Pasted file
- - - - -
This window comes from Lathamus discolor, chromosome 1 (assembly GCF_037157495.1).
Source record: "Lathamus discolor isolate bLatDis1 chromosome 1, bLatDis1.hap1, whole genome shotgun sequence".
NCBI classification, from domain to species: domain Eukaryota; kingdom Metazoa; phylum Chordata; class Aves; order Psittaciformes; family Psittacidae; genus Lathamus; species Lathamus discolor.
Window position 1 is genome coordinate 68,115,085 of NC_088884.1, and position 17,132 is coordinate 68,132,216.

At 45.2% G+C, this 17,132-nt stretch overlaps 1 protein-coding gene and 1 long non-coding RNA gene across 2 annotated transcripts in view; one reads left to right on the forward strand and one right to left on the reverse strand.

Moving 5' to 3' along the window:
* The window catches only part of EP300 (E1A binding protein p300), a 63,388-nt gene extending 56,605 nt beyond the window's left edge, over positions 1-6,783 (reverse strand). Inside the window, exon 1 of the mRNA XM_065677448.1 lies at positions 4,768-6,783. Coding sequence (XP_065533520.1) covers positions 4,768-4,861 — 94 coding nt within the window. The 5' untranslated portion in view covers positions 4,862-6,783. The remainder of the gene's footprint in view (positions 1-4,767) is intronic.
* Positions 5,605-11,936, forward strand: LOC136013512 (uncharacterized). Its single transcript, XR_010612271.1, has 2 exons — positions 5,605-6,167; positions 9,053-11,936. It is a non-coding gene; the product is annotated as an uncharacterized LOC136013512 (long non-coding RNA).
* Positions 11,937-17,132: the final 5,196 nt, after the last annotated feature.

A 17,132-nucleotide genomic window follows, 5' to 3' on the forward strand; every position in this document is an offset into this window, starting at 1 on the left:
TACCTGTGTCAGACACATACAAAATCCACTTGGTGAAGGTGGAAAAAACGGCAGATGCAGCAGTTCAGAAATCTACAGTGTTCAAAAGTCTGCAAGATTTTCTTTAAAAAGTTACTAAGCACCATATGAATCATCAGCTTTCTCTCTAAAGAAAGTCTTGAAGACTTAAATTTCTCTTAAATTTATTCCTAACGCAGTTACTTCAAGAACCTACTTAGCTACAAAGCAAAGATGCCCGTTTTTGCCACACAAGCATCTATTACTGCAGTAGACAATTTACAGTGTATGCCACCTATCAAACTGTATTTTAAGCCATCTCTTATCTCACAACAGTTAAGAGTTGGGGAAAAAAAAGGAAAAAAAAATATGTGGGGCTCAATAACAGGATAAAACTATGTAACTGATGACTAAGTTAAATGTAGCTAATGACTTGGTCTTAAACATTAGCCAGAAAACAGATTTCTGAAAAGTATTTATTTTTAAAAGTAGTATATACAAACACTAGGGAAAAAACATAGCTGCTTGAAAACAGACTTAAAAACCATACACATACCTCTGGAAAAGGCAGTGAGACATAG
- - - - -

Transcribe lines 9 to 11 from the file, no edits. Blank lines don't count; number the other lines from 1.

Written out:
* Positions 11,937-17,132: the final 5,196 nt, after the last annotated feature.

A 17,132-nucleotide genomic window follows, 5' to 3' on the forward strand; every position in this document is an offset into this window, starting at 1 on the left:
TACCTGTGTCAGACACATACAAAATCCACTTGGTGAAGGTGGAAAAAACGGCAGATGCAGCAGTTCAGAAATCTACAGTGTTCAAAAGTCTGCAAGATTTTCTTTAAAAAGTTACTAAGCACCATATGAATCATCAGCTTTCTCTCTAAAGAAAGTCTTGAAGACTTAAATTTCTCTTAAATTTATTCCTAACGCAGTTACTTCAAGAACCTACTTAGCTACAAAGCAAAGATGCCCGTTTTTGCCACACAAGCATCTATTACTGCAGTAGACAATTTACAGTGTATGCCACCTATCAAACTGTATTTTAAGCCATCTCTTATCTCACAACAGTTAAGAGTTGGGGAAAAAAAAGGAAAAAAAAATATGTGGGGCTCAATAACAGGATAAAACTATGTAACTGATGACTAAGTTAAATGTAGCTAATGACTTGGTCTTAAACATTAGCCAGAAAACAGATTTCTGAAAAGTATTTATTTTTAAAAGTAGTATATACAAACACTAGGGAAAAAACATAGCTGCTTGAAAACAGACTTAAAAACCATACACATACCTCTGGAAAAGGCAGTGAGACATAG